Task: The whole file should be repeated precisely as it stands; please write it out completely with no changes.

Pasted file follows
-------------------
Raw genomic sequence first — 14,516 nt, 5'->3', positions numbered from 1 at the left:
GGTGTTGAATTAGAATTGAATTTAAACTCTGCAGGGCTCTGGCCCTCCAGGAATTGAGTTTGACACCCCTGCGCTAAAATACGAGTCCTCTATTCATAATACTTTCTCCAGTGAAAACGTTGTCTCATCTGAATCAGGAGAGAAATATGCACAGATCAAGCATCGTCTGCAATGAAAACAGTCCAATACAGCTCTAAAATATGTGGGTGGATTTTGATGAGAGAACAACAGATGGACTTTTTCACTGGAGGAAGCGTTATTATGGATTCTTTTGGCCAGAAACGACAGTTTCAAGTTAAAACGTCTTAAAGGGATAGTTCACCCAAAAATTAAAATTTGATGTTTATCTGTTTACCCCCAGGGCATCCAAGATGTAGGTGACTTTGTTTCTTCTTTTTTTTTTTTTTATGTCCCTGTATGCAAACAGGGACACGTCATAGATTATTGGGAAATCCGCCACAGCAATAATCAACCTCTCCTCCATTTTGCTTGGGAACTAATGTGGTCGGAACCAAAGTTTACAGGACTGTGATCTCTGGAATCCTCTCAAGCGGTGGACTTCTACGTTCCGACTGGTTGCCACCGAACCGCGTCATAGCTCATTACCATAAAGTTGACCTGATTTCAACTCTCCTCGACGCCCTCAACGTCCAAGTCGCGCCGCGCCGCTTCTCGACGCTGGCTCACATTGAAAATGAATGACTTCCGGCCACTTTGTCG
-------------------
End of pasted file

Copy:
Raw genomic sequence first — 14,516 nt, 5'->3', positions numbered from 1 at the left:
GGTGTTGAATTAGAATTGAATTTAAACTCTGCAGGGCTCTGGCCCTCCAGGAATTGAGTTTGACACCCCTGCGCTAAAATACGAGTCCTCTATTCATAATACTTTCTCCAGTGAAAACGTTGTCTCATCTGAATCAGGAGAGAAATATGCACAGATCAAGCATCGTCTGCAATGAAAACAGTCCAATACAGCTCTAAAATATGTGGGTGGATTTTGATGAGAGAACAACAGATGGACTTTTTCACTGGAGGAAGCGTTATTATGGATTCTTTTGGCCAGAAACGACAGTTTCAAGTTAAAACGTCTTAAAGGGATAGTTCACCCAAAAATTAAAATTTGATGTTTATCTGTTTACCCCCAGGGCATCCAAGATGTAGGTGACTTTGTTTCTTCTTTTTTTTTTTTTTATGTCCCTGTATGCAAACAGGGACACGTCATAGATTATTGGGAAATCCGCCACAGCAATAATCAACCTCTCCTCCATTTTGCTTGGGAACTAATGTGGTCGGAACCAAAGTTTACAGGACTGTGATCTCTGGAATCCTCTCAAGCGGTGGACTTCTACGTTCCGACTGGTTGCCACCGAACCGCGTCATAGCTCATTACCATAAAGTTGACCTGATTTCAACTCTCCTCGACGCCCTCAACGTCCAAGTCGCGCCGCGCCGCTTCTCGACGCTGGCTCACATTGAAAATGAATGACTTCCGGCCACTTTGTCG